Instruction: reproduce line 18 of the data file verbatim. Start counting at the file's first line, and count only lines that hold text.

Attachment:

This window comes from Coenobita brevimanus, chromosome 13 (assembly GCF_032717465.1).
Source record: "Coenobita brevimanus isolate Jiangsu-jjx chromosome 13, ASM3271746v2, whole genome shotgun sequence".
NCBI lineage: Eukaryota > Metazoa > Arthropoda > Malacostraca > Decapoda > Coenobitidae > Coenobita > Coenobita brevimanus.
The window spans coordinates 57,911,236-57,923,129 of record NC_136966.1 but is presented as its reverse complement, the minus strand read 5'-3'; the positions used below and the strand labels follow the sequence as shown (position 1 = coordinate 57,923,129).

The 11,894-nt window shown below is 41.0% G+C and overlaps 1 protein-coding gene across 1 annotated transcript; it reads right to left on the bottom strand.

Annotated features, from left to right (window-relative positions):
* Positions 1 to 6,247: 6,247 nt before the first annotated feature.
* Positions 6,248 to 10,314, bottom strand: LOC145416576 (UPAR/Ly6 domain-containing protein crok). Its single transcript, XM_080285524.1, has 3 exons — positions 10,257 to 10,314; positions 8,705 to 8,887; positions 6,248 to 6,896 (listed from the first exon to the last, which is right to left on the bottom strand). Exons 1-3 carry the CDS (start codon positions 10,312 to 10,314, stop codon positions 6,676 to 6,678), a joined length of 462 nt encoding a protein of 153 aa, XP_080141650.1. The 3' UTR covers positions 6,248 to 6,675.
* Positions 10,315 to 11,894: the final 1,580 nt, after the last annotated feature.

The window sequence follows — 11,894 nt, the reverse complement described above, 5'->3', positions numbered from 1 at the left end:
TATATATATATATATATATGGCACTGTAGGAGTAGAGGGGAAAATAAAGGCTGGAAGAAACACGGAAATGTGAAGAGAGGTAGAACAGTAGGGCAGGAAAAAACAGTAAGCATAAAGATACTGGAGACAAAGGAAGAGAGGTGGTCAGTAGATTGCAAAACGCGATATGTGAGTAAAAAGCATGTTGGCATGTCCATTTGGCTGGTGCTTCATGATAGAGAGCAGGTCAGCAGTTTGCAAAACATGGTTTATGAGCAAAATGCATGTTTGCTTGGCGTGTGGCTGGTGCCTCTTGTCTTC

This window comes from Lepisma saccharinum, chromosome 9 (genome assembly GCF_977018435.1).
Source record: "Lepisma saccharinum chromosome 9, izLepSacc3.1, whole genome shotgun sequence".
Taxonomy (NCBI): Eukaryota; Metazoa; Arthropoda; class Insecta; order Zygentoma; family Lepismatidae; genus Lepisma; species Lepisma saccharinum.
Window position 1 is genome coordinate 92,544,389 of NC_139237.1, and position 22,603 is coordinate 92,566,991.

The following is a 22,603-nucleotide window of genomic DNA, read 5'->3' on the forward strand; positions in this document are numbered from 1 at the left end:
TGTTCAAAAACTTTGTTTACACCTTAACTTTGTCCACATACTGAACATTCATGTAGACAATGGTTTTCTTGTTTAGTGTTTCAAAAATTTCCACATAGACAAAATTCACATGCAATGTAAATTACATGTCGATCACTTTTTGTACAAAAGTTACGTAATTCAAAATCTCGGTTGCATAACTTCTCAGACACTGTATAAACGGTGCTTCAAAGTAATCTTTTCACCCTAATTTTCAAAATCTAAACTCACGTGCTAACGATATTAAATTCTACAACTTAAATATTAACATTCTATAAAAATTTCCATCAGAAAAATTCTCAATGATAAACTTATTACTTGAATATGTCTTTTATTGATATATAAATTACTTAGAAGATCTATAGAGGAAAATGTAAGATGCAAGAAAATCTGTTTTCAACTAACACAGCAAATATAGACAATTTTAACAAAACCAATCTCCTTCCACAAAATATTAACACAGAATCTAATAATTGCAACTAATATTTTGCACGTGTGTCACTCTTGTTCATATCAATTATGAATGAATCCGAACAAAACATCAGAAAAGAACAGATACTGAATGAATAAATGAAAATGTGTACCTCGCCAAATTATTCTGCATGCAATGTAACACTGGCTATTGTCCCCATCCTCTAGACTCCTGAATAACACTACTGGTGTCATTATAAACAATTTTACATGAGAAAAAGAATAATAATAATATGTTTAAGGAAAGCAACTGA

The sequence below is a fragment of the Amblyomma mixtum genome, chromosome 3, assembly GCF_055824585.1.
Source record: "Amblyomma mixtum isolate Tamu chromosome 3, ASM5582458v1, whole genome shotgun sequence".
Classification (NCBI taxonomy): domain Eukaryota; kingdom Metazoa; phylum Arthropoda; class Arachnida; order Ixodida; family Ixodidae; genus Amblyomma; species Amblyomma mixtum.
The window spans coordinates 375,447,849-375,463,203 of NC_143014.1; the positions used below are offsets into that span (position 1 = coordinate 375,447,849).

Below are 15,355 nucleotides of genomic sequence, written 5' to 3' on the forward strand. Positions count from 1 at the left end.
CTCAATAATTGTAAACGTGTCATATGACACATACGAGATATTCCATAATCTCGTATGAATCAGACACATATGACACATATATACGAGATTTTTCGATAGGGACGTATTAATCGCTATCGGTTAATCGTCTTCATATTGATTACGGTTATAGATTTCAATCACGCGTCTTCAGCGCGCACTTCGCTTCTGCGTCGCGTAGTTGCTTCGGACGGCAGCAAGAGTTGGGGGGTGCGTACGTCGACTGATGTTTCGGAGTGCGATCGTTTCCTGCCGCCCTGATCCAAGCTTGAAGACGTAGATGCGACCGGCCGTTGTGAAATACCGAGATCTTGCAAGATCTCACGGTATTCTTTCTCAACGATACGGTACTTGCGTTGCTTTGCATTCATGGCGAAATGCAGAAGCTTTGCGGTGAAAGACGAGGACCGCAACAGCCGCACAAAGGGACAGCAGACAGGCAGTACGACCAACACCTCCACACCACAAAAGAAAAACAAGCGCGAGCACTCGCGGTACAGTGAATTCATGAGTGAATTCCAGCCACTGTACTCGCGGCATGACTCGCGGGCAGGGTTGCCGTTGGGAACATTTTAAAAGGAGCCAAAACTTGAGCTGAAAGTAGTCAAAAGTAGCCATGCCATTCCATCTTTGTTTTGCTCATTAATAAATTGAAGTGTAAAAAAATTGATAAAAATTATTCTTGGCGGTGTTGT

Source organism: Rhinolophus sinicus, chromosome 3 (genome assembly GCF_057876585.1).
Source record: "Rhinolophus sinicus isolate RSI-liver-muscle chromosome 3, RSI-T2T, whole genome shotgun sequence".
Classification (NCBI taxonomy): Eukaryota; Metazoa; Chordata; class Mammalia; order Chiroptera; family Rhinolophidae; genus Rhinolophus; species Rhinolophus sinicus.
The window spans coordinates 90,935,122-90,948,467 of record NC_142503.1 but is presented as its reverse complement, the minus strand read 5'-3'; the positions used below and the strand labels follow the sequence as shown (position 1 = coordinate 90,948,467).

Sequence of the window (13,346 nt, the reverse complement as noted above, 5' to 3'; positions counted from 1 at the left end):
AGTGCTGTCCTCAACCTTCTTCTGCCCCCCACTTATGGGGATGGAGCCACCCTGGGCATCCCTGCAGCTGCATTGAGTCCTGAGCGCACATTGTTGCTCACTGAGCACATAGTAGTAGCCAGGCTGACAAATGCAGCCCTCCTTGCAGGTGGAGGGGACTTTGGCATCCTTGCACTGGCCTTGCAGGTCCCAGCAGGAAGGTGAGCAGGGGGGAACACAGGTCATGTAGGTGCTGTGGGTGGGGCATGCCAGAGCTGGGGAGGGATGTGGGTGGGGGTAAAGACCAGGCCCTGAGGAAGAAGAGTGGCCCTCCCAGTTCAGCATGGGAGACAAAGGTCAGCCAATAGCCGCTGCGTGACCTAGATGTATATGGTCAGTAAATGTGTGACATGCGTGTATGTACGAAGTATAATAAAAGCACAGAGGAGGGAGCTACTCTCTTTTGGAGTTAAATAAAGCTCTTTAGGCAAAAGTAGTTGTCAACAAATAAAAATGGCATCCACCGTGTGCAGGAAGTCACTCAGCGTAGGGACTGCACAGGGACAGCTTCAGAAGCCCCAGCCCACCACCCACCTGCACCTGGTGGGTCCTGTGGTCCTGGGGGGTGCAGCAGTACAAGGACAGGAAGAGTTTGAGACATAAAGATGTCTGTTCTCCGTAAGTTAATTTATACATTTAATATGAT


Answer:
The sequence below is a fragment of the Amblyomma mixtum genome, chromosome 3, assembly GCF_055824585.1.